London: Wagamama

I first heard about Wagamama ramen in the mid-to-late 90’s, when it was a rapidly expanding chain of Japanese-themed restaurants in London. It was sort of a cutting edge concept back then. It served ramen, which was a much lesser-known genre of Japanese cuisine when compared to either sushi sushi or teriyaki. The restaurant also popularized a few concepts that at the time were virtually unheard of in Western casual dining chains. Its tables were exclusively communal, and its servers used wireless pda’s (think palm pilot) to send orders to the kitchen. The combination of these ‘fresh’ ideas gave the … Continue reading London: Wagamama

At Least They Do One Thing Right…

Kita no Donburi – I visited Kita no Donburi on a day when I wasn’t particularly craving any specific type of food. I was in the neighborhood and it was a restaurant that I haven’t tried before, so I decided to try it. Walking in, I noticed that it was one of those order-and-pay-first-counter-service-like restaurants. The lineup for ordering was quite long; there were more people in line than there were empty seats in the restaurant. I noticed that most of the people in line were ordering for takeout, which was a relief for me because I planned to sit … Continue reading At Least They Do One Thing Right…

Osaka: Salt, not Sauce…being educated on the finer points of tonkatsu consumption

If my memory is reliable, I think my wife, kids, and I visited this tonkatsu restaurant during our first night in Osaka. We were actually actively looking for a tonkatsu restaurant while blindly exploring restaurant rows in and around the commercial areas around one of the main train stations in Osaka when we found this restaurant. One look at its front display-case and we knew we found the restaurant we were looking for. As soon as we entered the restaurant, we were warmly greeted by the hostess/cashier who immediately took us to an empty table in one of the empty … Continue reading Osaka: Salt, not Sauce…being educated on the finer points of tonkatsu consumption

Highway Robbery

Zen – I don’t know where to begin…I know, how about this? Zen Sucks! I’ll spare you the usual introductory paragraphs and get straight to the mostly crap food my family and I had for dinner a few hours ago at Zen sushi. I’ll start with my son’s dish, the chicken tonkatsu. The breading was hard as rocks and greasy as hell. How hard was the breading, you ask? How about making a big ‘CLUNK’ as it was dropped on the table hard? The breading was so hard that my son found it impossible to bite through. My wife had … Continue reading Highway Robbery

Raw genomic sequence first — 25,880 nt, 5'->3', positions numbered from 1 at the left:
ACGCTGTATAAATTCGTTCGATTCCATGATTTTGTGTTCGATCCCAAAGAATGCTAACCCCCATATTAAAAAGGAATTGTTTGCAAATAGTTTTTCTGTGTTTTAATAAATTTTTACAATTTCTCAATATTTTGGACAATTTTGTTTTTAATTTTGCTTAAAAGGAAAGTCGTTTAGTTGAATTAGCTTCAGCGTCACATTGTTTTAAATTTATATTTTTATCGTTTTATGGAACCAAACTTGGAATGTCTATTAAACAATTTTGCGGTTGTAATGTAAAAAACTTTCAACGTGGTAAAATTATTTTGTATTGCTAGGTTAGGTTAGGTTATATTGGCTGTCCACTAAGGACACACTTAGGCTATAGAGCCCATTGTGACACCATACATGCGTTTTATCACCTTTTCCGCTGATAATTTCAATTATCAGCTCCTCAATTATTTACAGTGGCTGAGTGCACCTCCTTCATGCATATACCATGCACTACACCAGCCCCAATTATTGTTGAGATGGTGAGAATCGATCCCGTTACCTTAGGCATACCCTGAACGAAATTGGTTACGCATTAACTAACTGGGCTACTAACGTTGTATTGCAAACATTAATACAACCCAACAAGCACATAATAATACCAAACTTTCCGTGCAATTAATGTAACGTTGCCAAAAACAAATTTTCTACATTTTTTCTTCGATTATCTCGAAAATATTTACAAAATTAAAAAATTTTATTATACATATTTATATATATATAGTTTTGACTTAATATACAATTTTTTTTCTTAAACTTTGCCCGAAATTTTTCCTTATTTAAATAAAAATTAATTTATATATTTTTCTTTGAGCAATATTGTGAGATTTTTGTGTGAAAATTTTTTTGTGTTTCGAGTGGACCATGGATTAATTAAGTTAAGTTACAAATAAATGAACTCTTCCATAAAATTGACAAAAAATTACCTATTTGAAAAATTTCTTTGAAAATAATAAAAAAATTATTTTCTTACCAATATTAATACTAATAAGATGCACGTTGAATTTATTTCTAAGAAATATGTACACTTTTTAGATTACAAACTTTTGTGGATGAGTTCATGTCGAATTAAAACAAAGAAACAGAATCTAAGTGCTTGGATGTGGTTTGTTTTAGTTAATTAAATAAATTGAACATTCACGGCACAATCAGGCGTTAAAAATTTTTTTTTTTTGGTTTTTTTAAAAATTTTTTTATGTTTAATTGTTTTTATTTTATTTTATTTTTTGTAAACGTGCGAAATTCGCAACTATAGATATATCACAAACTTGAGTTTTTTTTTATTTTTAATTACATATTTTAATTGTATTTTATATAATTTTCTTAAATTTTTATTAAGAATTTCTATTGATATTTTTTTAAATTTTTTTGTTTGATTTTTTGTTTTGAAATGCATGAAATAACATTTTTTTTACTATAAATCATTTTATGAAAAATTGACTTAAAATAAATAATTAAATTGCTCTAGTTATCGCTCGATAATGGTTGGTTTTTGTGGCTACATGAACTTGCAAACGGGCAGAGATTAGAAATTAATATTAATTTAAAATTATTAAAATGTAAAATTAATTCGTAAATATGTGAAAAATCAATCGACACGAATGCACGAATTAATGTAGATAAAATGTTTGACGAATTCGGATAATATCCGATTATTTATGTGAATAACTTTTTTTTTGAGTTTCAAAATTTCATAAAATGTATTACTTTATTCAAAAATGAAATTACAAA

Satisfying a Four Year Craving

Hachi Hana- As I have mentioned in my previous posts, I do not subscribe to the theory that all non-Japanese operated Japanese restaurants are inauthentic or serve subpar food. Sure, there are a lot of non-Japanese operated Japanese places that serve crappy food, but then I have also had more than my share of decent meals at non-Japanese operated places. I knew Hachi Hana was a Korean operated Japanese restaurant before I even set foot in the restaurant. But I never hesitated for a moment to visit it because of this fact. I actually wanted to visit it because I … Continue reading Satisfying a Four Year Craving

Tonkatsu Fail

Saboten Express – In a previous life, I was a small-time restaurant angel investor. One of the restaurants that I happened to sink money into was a licensed Japanese tonkatsu restaurant similar to Saboten. I wasn’t involved in the day-to-day operations, but I have sampled and taste tested enough pieces of Japanese deep fried breaded pork to know the difference between a well-made tonkatsu and a poorly-made one. A well-made tonkatsu can usually be found in a restaurant that specializes in tonkatsu, but I have found those restaurants to be few and far between in the North American cities that … Continue reading Tonkatsu Fail

Heartburn (not heartbreak) From an Old Folk’s Home

Hi Genki – I have known about Hi Genki, a cafeteria for a Japanese retirement home that doubles as a Japanese restaraurant, for several months now. But I’ve never really had any motivation to try it. Frankly, I don’t think the food churned out by the cafeteria of a retirement home would be any good. Years ago, when I was in high school, I volunteered as a food runner at a retirement home in Toronto (I have to be honest. I did it because people told me it would look good on my university application). The food I brought to … Continue reading Heartburn (not heartbreak) From an Old Folk’s Home